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can an engineering degree lead to a job in investment banking? watch

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    is it feasable to enter investment banking with an engineering degree? the other careers i thought about following were law, medicine, economics or mathematics. Since I saw the devil's advocate, I hava a preconcieved idea, which i am sure is totally wrong, that to be a hughely successful lawyer you somehow have to do damage and not necessarily for the greater good. for example I do not think i could have defended Micheal Jackson. i unfortunately cannot handle blood and so i eliminated medicine. economics seemed too narrow. I wasn't sure what jobs in mathematics, apart from teaching, i could obtain. I am sure there are many highly paid jobs for mathematicians. Instead I chose engineering because ... really... because it seemed hard and it would keep my mind active. I have heard that investment banking is equally hard (people working 60 or more hours per week) and competitive, plus more rewarding financially. the reasoning being the old economic argument that the salary reflects the difficulty/skill level. however wrong this might be, it would appear that to work in IB you have to be highly competent. (I tend to like difficult things because you learn so much more).
    in brief, is it possible to enter investment banking with an engineering degree? what can I do to increase my chances of getting a job in this area? and any book recommendations?
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    Most Investment banks ask for a numerically intensive degree for things like trading. Engineering is without a doubt about as numerically intensive as it gets in terms of degree (just below maths) furthermore the applied aspects of engineering through its strong attatchment to physics make engineering even more ideal as it shows you can apply your numerical skills to specific situations rather than being purely theoretical.

    It also depends of course on where you do your degree, but if its a top 10 establishment it should be fine. I know engineers personally who have been to either Oxford, Cambridge or Imperial who have gone to Goldmans..the best in terms of IB so in a word YES Engineering is ideal.

    Hope it helped
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    another similar topic lol...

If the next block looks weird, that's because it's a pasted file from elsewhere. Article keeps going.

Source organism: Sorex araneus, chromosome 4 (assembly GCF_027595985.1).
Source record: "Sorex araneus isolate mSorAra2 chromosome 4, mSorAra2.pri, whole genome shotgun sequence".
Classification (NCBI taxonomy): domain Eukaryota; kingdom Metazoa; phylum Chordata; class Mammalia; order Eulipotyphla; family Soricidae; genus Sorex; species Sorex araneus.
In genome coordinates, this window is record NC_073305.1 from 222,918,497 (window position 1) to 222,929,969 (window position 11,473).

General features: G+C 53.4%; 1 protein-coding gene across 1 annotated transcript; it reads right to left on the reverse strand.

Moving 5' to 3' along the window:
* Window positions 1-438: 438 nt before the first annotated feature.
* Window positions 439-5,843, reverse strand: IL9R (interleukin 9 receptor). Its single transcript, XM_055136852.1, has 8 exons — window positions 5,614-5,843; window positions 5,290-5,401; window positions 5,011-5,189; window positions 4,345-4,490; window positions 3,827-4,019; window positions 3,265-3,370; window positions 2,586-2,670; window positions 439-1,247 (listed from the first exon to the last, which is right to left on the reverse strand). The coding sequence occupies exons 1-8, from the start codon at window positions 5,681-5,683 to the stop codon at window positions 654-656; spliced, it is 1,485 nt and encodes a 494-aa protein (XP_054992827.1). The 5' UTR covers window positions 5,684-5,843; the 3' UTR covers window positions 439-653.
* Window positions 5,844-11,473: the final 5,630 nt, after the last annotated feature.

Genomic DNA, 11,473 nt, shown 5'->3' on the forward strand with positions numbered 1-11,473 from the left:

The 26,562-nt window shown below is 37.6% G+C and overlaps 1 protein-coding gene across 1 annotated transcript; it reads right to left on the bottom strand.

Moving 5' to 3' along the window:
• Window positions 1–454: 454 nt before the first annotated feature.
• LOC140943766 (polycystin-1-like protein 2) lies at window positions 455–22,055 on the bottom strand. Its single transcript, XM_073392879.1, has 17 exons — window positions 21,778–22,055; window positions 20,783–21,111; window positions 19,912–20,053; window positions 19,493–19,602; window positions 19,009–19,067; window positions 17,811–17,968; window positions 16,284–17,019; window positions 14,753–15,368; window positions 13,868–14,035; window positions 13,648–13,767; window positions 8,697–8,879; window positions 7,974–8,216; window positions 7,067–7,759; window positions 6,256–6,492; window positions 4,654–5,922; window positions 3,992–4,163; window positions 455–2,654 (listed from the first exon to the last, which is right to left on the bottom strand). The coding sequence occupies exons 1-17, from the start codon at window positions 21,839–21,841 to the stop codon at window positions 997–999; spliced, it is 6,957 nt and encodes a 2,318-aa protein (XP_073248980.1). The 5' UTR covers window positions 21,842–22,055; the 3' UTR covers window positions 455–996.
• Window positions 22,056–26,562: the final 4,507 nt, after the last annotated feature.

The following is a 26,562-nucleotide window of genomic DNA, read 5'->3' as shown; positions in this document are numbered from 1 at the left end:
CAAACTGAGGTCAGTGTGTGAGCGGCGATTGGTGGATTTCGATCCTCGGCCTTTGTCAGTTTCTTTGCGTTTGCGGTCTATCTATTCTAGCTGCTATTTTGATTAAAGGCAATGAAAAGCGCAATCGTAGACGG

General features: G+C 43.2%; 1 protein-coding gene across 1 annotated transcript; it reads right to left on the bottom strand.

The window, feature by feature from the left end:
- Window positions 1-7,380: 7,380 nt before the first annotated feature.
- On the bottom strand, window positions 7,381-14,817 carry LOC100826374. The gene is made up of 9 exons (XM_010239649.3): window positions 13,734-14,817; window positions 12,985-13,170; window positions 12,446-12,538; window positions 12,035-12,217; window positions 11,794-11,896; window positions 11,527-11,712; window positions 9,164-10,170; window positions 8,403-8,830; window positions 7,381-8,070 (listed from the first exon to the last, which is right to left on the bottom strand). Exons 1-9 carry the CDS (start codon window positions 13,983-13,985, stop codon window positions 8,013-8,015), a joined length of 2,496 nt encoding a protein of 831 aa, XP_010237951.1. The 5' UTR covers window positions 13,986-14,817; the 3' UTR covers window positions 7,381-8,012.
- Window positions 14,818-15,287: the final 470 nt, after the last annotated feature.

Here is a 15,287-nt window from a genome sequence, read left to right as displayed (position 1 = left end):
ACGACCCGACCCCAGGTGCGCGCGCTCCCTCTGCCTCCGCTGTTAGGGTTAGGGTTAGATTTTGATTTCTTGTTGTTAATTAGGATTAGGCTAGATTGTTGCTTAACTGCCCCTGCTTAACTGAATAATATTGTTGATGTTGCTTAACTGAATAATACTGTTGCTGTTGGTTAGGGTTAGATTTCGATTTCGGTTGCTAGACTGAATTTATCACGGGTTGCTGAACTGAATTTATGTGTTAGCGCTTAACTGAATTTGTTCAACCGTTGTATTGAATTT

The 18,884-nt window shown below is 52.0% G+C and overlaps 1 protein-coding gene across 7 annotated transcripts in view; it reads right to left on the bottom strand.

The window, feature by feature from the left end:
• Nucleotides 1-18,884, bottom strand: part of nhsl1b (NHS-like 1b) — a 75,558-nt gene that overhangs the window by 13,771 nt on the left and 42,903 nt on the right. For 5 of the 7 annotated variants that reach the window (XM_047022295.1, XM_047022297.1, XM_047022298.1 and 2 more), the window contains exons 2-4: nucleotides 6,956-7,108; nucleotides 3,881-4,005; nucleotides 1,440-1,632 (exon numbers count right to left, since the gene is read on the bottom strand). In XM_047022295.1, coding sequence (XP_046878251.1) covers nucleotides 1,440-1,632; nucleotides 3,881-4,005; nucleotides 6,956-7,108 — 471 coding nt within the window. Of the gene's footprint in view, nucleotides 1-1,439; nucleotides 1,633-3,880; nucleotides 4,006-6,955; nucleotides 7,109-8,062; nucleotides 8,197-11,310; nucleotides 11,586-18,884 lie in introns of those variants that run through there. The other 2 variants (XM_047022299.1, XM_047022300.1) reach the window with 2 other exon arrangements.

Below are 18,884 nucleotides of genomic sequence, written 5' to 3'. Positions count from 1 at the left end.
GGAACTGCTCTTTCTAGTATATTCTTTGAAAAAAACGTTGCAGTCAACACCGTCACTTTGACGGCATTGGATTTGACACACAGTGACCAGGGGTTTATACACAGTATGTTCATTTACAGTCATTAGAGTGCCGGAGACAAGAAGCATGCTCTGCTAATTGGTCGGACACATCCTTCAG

Anyways you need to be motivated and really want to make it into the financial world do research into it, read financial books etc. just wanting to enter it purely of the reasons of it being difficult and challenging is not enough, the IBs seek lot of things.

    here an example of the requirement of two different students that say gets into the CSFB, one from business/finance/eco background and one from non that type of background: http://www.gfbn.org/index.php?act=ho...n=92&submit=Go
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    thank you for your advise. I am going to imperial next year. and yes i think i do have an interest in the financial world. for example i sometimes buy the economist. right now i am in exam time so i have had little time to read for pleasure, but the economist is a great magazine.
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    Yes and you'll find that lotsa people from esp your course at IC going into IB.
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    (Original post by alben)
    thank you for your advise. I am going to imperial next year. and yes i think i do have an interest in the financial world. for example i sometimes buy the economist. right now i am in exam time so i have had little time to read for pleasure, but the economist is a great magazine.
    Economist magazine in my view is just the beginning and fairly politically biased, i have losed the appetite in them these days. if you inspect it carefully. Fortune is far better and FT decent as well.
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    i will try fortune magazine next time. I have only read the FT a few times, I find it an "old" newspaper, by that i mean they do not try to appeal to teenagers, but then again of course they wouldn't. they do however have a great review section. i will however start reading it. again thanks for the advice. any books?
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    (Original post by alben)
    i will try fortune magazine next time. I have only read the FT a few times, I find it an "old" newspaper, by that i mean they do not try to appeal to teenagers, but then again of course they wouldn't. they do however have a great review section. i will however start reading it. again thanks for the advice. any books?
    for books umm i haven't got the list of books up in my website, but there are few there, takes some time until we can get it running properly, take a look at the careers section to see what few i have slotted there. too busy to do much until after an exam next week...
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    i found a good website that explains investments (eg what stocks and bonds are, mutual funds and hedge funds ...etc) here is the link http://investopedia.com/
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    that one is american. there is a british one which i haven't looked at very much but it does explain how much they should tax invesment (and how to avoid it). the link http://www.incademy.com/
 
 
 
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